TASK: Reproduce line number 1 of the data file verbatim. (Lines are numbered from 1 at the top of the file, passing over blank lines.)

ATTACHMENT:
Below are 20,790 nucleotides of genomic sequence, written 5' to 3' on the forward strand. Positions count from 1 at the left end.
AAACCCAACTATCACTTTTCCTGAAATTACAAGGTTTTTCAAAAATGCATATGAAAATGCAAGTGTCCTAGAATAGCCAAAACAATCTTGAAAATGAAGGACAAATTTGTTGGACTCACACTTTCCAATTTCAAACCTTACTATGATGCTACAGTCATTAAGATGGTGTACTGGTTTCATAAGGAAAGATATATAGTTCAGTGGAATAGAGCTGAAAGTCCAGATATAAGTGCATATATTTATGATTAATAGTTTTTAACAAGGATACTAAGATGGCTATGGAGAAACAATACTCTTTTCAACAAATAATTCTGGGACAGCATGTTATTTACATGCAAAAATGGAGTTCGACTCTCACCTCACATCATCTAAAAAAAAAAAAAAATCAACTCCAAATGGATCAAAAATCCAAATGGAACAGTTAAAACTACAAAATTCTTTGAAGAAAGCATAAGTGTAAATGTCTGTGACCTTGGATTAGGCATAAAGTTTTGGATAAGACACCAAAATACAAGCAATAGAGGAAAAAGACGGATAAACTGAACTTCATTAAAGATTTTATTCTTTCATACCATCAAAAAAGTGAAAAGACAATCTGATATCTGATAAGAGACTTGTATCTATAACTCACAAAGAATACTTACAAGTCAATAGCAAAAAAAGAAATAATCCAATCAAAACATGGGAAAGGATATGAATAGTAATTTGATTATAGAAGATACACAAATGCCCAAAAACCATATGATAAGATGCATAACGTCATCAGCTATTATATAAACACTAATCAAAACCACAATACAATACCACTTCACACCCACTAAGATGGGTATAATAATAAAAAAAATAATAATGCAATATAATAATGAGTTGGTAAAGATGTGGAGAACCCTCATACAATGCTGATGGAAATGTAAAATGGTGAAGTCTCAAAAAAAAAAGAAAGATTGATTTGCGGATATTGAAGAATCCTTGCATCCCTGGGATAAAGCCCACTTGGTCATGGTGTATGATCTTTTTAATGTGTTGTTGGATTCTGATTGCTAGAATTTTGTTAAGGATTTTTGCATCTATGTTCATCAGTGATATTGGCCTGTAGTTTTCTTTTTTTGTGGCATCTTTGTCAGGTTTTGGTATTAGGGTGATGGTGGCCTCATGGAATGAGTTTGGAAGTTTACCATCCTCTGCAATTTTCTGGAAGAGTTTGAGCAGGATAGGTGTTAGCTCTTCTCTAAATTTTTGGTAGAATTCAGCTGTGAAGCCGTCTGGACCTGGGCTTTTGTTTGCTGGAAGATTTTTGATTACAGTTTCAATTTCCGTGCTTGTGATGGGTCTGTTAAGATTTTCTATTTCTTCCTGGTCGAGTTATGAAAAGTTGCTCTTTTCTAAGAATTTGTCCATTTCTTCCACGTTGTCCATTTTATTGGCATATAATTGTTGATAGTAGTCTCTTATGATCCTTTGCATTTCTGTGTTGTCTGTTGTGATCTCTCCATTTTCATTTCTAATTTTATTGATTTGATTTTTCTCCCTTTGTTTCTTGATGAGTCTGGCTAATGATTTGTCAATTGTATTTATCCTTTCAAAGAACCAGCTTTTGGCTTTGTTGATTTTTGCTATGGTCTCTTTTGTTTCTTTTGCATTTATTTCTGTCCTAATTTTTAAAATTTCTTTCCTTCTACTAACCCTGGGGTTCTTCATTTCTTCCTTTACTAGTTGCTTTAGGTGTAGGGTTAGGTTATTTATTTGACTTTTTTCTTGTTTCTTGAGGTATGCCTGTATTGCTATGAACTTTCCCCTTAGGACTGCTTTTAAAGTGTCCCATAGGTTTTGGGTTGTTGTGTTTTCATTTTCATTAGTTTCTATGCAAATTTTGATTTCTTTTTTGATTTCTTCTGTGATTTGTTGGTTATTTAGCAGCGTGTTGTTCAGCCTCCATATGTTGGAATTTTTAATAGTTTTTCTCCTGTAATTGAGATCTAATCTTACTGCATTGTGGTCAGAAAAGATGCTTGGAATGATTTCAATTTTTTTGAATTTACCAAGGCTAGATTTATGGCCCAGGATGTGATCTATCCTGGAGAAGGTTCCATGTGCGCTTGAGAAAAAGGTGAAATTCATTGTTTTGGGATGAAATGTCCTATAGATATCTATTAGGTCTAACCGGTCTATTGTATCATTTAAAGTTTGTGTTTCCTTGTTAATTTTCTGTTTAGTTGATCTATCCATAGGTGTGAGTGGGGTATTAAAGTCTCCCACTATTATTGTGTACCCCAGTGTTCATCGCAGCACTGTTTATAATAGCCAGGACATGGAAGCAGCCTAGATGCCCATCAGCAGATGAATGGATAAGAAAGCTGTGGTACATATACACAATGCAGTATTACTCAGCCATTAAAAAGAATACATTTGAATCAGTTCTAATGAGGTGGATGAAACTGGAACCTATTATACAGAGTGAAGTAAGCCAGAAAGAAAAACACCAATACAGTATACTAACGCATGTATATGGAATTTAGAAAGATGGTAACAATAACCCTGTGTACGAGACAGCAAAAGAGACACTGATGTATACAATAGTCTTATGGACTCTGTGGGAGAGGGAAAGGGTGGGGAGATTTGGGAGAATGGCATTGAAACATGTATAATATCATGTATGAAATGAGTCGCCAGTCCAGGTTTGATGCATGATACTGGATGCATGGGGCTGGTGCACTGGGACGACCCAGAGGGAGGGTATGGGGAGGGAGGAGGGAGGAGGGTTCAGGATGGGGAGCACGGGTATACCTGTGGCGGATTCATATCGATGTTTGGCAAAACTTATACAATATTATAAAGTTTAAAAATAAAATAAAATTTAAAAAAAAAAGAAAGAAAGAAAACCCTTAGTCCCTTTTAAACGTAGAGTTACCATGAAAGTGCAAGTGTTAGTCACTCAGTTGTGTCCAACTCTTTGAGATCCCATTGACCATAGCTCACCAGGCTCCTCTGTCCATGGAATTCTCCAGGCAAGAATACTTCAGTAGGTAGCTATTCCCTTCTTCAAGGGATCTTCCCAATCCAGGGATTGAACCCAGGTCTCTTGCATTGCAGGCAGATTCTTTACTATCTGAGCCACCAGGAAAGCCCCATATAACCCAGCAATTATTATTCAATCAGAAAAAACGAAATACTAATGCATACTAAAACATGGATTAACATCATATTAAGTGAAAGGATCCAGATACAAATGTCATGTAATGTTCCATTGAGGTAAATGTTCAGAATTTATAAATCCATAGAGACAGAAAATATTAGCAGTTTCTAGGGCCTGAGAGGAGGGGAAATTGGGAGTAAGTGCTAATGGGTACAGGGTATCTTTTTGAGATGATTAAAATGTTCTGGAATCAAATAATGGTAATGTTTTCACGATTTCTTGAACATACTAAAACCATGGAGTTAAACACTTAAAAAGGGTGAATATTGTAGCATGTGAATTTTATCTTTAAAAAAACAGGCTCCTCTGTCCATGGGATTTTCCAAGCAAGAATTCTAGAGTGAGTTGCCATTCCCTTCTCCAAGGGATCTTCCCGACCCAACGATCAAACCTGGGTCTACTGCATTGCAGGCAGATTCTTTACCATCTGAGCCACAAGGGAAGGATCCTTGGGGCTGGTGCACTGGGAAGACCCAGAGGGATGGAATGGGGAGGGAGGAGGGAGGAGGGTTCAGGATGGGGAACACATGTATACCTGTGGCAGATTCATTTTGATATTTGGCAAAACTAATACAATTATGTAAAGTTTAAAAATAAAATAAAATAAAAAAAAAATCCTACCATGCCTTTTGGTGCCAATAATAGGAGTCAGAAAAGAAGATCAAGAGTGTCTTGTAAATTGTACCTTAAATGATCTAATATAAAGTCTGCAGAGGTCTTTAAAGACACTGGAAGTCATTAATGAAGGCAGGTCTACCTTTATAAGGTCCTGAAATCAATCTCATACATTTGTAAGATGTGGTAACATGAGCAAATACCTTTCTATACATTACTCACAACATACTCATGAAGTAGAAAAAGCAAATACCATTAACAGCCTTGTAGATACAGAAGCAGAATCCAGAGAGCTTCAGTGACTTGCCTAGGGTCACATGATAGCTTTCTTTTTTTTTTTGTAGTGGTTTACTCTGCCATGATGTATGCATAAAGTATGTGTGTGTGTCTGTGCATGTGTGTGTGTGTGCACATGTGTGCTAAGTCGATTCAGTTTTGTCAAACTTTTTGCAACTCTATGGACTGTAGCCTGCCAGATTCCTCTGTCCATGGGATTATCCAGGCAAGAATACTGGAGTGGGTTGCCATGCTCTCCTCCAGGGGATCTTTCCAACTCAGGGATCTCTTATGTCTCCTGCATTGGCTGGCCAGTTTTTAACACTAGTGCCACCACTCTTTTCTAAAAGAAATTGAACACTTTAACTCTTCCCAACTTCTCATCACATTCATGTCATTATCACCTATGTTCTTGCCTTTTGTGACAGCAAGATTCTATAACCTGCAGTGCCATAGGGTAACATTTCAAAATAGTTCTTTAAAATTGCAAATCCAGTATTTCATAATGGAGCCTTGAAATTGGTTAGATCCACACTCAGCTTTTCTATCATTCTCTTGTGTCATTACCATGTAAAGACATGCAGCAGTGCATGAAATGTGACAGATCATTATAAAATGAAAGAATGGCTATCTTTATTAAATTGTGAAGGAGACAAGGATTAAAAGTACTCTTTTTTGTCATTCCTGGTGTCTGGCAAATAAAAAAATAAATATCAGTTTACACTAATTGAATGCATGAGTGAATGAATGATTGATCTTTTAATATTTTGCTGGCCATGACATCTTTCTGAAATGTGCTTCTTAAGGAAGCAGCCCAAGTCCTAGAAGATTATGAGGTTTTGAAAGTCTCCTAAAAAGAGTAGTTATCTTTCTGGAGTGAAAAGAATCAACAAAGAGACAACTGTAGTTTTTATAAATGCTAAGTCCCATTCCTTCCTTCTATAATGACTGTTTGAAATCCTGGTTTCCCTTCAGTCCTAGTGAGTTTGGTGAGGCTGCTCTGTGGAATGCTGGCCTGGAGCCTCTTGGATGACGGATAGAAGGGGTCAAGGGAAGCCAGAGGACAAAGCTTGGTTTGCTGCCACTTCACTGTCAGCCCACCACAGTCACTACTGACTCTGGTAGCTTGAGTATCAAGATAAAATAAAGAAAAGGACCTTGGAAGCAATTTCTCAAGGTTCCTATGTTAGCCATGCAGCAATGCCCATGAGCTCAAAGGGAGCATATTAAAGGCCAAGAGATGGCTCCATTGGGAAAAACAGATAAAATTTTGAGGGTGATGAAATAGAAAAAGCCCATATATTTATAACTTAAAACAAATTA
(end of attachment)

Below are 20,790 nucleotides of genomic sequence, written 5' to 3' on the forward strand. Positions count from 1 at the left end.